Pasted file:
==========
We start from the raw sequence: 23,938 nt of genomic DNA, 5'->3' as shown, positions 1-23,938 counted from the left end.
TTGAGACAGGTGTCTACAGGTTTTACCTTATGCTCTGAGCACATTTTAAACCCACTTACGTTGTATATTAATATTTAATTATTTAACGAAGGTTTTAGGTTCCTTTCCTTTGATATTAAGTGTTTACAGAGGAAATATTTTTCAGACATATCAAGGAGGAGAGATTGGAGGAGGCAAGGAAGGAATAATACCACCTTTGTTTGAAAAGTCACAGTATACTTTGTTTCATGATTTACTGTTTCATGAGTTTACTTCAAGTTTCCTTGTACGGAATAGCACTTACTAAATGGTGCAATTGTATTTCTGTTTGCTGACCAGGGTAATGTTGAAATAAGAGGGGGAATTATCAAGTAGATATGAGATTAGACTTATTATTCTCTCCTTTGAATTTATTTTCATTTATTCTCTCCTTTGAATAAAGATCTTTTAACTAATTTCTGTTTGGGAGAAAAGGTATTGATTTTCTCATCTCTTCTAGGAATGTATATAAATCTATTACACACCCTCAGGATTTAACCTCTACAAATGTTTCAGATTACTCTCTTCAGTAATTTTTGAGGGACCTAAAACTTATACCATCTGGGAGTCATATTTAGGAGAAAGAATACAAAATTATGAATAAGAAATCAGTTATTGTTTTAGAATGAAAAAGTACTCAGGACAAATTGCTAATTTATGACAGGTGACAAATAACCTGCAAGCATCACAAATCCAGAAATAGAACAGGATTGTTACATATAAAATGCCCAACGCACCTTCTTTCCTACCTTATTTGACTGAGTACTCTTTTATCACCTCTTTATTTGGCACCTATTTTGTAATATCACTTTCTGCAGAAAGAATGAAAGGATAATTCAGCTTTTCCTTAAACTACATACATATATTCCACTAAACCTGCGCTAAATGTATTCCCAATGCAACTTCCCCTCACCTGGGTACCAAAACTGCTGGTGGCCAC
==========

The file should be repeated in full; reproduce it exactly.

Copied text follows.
We start from the raw sequence: 23,938 nt of genomic DNA, 5'->3' as shown, positions 1-23,938 counted from the left end.
TTGAGACAGGTGTCTACAGGTTTTACCTTATGCTCTGAGCACATTTTAAACCCACTTACGTTGTATATTAATATTTAATTATTTAACGAAGGTTTTAGGTTCCTTTCCTTTGATATTAAGTGTTTACAGAGGAAATATTTTTCAGACATATCAAGGAGGAGAGATTGGAGGAGGCAAGGAAGGAATAATACCACCTTTGTTTGAAAAGTCACAGTATACTTTGTTTCATGATTTACTGTTTCATGAGTTTACTTCAAGTTTCCTTGTACGGAATAGCACTTACTAAATGGTGCAATTGTATTTCTGTTTGCTGACCAGGGTAATGTTGAAATAAGAGGGGGAATTATCAAGTAGATATGAGATTAGACTTATTATTCTCTCCTTTGAATTTATTTTCATTTATTCTCTCCTTTGAATAAAGATCTTTTAACTAATTTCTGTTTGGGAGAAAAGGTATTGATTTTCTCATCTCTTCTAGGAATGTATATAAATCTATTACACACCCTCAGGATTTAACCTCTACAAATGTTTCAGATTACTCTCTTCAGTAATTTTTGAGGGACCTAAAACTTATACCATCTGGGAGTCATATTTAGGAGAAAGAATACAAAATTATGAATAAGAAATCAGTTATTGTTTTAGAATGAAAAAGTACTCAGGACAAATTGCTAATTTATGACAGGTGACAAATAACCTGCAAGCATCACAAATCCAGAAATAGAACAGGATTGTTACATATAAAATGCCCAACGCACCTTCTTTCCTACCTTATTTGACTGAGTACTCTTTTATCACCTCTTTATTTGGCACCTATTTTGTAATATCACTTTCTGCAGAAAGAATGAAAGGATAATTCAGCTTTTCCTTAAACTACATACATATATTCCACTAAACCTGCGCTAAATGTATTCCCAATGCAACTTCCCCTCACCTGGGTACCAAAACTGCTGGTGGCCAC